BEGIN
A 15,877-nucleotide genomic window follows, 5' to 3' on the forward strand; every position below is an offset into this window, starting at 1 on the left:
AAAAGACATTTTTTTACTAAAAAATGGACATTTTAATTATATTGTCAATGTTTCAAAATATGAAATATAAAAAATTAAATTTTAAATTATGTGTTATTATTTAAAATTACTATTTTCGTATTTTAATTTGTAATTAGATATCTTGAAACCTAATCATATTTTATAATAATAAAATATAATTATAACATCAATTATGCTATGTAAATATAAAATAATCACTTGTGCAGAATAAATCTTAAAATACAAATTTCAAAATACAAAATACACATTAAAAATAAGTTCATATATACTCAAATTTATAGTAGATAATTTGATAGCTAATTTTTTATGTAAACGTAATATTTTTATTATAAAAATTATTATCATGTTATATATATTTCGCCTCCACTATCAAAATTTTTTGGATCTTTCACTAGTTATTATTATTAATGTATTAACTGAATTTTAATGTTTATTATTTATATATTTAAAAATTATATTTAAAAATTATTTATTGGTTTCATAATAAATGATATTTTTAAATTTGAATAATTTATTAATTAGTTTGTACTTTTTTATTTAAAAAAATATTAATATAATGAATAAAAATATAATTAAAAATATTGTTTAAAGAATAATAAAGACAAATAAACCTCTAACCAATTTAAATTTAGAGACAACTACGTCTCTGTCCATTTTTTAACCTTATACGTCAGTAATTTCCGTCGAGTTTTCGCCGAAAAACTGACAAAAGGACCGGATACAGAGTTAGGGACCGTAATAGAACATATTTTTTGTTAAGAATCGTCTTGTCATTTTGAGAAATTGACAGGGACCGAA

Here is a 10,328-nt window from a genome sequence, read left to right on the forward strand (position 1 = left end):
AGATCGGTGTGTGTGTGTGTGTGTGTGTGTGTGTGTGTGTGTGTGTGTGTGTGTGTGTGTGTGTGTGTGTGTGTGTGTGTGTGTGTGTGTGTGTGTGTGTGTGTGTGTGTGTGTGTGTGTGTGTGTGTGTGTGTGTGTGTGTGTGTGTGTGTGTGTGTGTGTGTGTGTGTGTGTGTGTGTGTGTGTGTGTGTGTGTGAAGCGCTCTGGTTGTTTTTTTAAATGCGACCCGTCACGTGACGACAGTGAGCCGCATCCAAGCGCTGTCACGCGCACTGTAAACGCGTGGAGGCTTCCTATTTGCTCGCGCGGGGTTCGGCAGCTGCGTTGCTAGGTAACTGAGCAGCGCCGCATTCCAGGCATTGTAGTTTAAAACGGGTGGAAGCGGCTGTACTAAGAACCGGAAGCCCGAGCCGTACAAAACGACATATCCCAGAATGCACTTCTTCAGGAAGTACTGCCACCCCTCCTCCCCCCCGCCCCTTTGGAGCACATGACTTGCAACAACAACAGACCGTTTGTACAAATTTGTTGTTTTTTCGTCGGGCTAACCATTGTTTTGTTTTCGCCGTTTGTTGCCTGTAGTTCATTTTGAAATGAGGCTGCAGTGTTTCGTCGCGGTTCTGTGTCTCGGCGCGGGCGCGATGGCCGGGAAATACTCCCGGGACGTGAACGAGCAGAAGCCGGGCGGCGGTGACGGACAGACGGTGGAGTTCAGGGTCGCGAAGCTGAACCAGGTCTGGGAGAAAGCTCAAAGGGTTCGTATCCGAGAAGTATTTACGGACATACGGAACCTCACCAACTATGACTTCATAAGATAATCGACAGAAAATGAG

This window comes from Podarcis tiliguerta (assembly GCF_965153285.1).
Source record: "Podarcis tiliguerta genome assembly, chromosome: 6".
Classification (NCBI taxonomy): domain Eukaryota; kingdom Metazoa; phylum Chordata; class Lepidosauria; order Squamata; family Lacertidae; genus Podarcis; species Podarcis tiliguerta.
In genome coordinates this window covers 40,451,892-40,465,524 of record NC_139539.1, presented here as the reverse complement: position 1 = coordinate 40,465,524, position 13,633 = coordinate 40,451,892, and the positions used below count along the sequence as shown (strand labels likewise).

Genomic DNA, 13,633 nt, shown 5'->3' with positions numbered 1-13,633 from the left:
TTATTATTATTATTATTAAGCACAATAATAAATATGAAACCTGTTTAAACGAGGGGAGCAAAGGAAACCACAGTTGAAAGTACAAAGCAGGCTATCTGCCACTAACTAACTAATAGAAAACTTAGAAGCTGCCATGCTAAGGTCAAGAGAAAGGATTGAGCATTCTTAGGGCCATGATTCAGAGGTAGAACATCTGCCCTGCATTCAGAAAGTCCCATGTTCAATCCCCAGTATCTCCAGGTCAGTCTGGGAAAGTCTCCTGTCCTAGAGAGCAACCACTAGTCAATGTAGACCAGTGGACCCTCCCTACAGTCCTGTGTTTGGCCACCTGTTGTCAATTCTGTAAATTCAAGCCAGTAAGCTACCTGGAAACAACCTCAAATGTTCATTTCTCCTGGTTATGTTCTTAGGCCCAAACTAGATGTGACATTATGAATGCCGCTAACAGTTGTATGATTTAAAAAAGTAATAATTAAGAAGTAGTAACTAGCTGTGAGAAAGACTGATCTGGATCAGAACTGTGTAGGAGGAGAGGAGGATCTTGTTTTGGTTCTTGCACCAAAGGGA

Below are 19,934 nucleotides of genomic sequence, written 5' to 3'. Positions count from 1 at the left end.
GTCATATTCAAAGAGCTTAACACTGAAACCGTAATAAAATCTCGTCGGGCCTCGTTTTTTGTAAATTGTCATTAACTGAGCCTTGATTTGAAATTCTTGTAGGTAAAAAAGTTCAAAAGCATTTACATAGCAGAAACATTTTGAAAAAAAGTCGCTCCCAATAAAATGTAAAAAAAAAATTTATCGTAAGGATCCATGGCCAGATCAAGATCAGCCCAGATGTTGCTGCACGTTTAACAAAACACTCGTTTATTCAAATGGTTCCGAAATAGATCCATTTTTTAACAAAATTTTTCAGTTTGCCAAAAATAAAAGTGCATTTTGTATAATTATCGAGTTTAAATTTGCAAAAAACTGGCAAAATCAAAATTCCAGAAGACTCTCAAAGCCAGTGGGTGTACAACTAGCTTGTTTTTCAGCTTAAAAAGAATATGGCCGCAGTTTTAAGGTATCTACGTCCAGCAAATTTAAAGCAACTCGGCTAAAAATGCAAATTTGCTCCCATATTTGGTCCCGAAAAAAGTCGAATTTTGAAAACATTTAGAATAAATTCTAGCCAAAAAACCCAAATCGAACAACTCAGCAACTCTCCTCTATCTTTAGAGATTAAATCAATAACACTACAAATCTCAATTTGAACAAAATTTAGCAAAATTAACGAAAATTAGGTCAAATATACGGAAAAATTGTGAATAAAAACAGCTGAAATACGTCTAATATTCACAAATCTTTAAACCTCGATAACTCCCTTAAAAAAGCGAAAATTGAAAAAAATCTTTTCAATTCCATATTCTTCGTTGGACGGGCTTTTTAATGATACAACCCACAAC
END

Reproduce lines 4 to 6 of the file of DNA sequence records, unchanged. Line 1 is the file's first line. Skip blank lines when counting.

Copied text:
AGATCGGTGTGTGTGTGTGTGTGTGTGTGTGTGTGTGTGTGTGTGTGTGTGTGTGTGTGTGTGTGTGTGTGTGTGTGTGTGTGTGTGTGTGTGTGTGTGTGTGTGTGTGTGTGTGTGTGTGTGTGTGTGTGTGTGTGTGTGTGTGTGTGTGTGTGTGTGTGTGTGTGTGTGTGTGTGTGTGTGTGTGTGTGTGTGTGAAGCGCTCTGGTTGTTTTTTTAAATGCGACCCGTCACGTGACGACAGTGAGCCGCATCCAAGCGCTGTCACGCGCACTGTAAACGCGTGGAGGCTTCCTATTTGCTCGCGCGGGGTTCGGCAGCTGCGTTGCTAGGTAACTGAGCAGCGCCGCATTCCAGGCATTGTAGTTTAAAACGGGTGGAAGCGGCTGTACTAAGAACCGGAAGCCCGAGCCGTACAAAACGACATATCCCAGAATGCACTTCTTCAGGAAGTACTGCCACCCCTCCTCCCCCCCGCCCCTTTGGAGCACATGACTTGCAACAACAACAGACCGTTTGTACAAATTTGTTGTTTTTTCGTCGGGCTAACCATTGTTTTGTTTTCGCCGTTTGTTGCCTGTAGTTCATTTTGAAATGAGGCTGCAGTGTTTCGTCGCGGTTCTGTGTCTCGGCGCGGGCGCGATGGCCGGGAAATACTCCCGGGACGTGAACGAGCAGAAGCCGGGCGGCGGTGACGGACAGACGGTGGAGTTCAGGGTCGCGAAGCTGAACCAGGTCTGGGAGAAAGCTCAAAGGGTTCGTATCCGAGAAGTATTTACGGACATACGGAACCTCACCAACTATGACTTCATAAGATAATCGACAGAAAATGAG

This window comes from Podarcis tiliguerta (assembly GCF_965153285.1).
Source record: "Podarcis tiliguerta genome assembly, chromosome: 6".